The Yucatan. To winter-wearied North Americans, the name revives images of turquoise seas, powder-white beaches, and ancient Maya ruins. The Yucatan Peninsula is alleged to have one of the richest stores of archaeological ruins in the world and is home to the Maya Indians, the largest indigenous group in North America. The peninsula is comprised of the three states of Campeche, Yucatan, and Quintana Roo.
If tourists can pry themselves away from the beaches, a prime location for the exploration of such ruins would be the town of Izamal, “a jewel of a colonial city” in the heart of the Yucatan Peninsula, 70 miles from Cancun and 45 miles from the state capital, Merida. As fascinating as the ruins, are, however, the “top attraction” of Izamal, according to travel guidebooks, is the “magnificent” Franciscan convent of St. Anthony of Padua which was initiated almost five centuries ago. It was one of the first monasteries in the western hemisphere and became the centre of evangelization for the entire peninsula.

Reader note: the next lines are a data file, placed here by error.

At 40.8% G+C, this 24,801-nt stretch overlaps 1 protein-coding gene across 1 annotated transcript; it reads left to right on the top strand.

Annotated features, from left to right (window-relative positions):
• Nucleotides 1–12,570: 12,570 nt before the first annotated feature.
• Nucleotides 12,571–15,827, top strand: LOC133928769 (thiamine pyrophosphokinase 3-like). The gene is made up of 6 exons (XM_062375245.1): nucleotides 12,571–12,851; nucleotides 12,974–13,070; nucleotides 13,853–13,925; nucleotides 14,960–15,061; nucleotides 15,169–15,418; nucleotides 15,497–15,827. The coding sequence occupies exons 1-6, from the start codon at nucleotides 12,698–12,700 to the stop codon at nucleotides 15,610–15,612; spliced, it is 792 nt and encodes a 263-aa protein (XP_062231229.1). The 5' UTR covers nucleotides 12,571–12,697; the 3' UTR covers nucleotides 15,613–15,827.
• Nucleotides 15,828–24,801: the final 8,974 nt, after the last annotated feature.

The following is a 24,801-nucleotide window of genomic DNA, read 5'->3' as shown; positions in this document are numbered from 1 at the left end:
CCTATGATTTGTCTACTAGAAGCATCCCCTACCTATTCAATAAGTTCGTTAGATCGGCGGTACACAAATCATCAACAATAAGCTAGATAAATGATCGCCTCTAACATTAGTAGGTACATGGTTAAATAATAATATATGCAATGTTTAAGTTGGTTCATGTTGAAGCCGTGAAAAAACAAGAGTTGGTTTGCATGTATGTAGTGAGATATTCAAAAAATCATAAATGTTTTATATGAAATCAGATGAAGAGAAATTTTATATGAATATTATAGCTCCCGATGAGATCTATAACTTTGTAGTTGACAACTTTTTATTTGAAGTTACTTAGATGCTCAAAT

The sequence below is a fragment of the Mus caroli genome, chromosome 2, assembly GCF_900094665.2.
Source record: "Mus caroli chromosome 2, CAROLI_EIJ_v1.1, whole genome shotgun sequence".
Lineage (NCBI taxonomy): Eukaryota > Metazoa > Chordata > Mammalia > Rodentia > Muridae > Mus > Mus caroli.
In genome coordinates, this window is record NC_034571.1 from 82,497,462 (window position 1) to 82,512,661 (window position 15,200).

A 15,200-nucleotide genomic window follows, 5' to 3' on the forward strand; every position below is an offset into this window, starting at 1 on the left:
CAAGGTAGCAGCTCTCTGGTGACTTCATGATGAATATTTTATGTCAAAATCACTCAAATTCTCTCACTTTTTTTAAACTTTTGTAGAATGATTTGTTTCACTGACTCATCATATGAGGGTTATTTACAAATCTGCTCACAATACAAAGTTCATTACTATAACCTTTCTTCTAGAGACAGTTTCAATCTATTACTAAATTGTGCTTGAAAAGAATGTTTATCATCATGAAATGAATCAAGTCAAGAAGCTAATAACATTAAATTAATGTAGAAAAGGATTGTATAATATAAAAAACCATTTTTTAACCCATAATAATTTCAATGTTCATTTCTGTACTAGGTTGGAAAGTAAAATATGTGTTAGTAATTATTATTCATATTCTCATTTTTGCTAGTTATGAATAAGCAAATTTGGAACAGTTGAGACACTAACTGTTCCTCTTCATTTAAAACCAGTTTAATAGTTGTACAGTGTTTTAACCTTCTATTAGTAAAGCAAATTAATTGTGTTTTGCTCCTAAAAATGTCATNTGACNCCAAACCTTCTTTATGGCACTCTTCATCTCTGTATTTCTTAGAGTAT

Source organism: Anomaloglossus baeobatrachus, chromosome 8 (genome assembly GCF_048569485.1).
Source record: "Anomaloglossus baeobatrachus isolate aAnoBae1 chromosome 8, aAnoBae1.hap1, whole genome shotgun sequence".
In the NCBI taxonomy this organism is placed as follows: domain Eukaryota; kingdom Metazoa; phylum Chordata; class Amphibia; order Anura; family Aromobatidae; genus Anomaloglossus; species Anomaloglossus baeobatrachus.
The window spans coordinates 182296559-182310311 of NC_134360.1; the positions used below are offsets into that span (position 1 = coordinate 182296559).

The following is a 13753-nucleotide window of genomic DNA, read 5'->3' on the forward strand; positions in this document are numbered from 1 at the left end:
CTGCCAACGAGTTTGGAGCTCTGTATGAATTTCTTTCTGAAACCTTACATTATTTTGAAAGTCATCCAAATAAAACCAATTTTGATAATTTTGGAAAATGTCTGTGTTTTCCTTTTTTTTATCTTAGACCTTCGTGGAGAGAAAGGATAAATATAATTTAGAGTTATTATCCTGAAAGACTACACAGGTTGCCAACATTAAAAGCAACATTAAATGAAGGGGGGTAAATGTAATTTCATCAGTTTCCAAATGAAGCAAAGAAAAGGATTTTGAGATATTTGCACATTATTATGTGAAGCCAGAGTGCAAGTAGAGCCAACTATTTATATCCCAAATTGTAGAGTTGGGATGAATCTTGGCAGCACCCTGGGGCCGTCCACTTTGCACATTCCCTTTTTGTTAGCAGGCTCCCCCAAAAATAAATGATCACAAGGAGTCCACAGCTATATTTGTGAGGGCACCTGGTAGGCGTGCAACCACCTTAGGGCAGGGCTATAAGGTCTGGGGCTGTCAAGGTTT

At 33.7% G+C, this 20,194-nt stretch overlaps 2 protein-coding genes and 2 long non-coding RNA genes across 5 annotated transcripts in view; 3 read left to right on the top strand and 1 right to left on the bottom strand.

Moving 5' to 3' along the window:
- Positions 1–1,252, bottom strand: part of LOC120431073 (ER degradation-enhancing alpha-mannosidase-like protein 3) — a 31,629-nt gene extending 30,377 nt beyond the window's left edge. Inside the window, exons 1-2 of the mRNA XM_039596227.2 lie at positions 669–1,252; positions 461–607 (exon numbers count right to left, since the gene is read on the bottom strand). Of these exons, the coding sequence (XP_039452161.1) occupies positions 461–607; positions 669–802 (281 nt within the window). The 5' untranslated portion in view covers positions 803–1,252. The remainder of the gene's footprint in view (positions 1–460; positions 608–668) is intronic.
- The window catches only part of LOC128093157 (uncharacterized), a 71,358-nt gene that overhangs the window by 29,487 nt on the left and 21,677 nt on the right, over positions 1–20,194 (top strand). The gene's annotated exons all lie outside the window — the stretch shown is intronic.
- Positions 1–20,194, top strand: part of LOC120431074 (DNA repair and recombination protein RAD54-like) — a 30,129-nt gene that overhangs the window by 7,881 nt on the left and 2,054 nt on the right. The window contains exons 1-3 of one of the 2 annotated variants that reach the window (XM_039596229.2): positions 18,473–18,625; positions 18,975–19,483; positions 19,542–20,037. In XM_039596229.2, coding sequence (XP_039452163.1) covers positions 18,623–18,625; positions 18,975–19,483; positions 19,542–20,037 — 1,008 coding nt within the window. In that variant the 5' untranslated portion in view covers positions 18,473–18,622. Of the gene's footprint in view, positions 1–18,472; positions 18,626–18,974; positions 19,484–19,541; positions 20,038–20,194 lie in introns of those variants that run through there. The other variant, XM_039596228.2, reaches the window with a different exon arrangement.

The enormous complex, consisting of church, atrium, and convent, is one of the largest of its kind in America and its atrium (with its seventy-five distinctive arches), is reputed to be the second largest in the world, after St. Peter’s in Rome. The entire edifice is painted a vibrant shade of yellow. The entire town, in fact, is painted in this same colour which is why it is called “The Yellow City” in travel books. “Jewel” indeed! Instead of taxis, the main mode of travel in the town for both locals and tourists are the calesas, the horse-drawn carriages, and, one notes— the horses, also, are decked out in yellow! And the pleasant metronome-like sound, clippity-clop, clippety-clop, clippity-clop, resounds through the tropical town. Cobblestone streets and colonial lampposts complete the idyllic setting.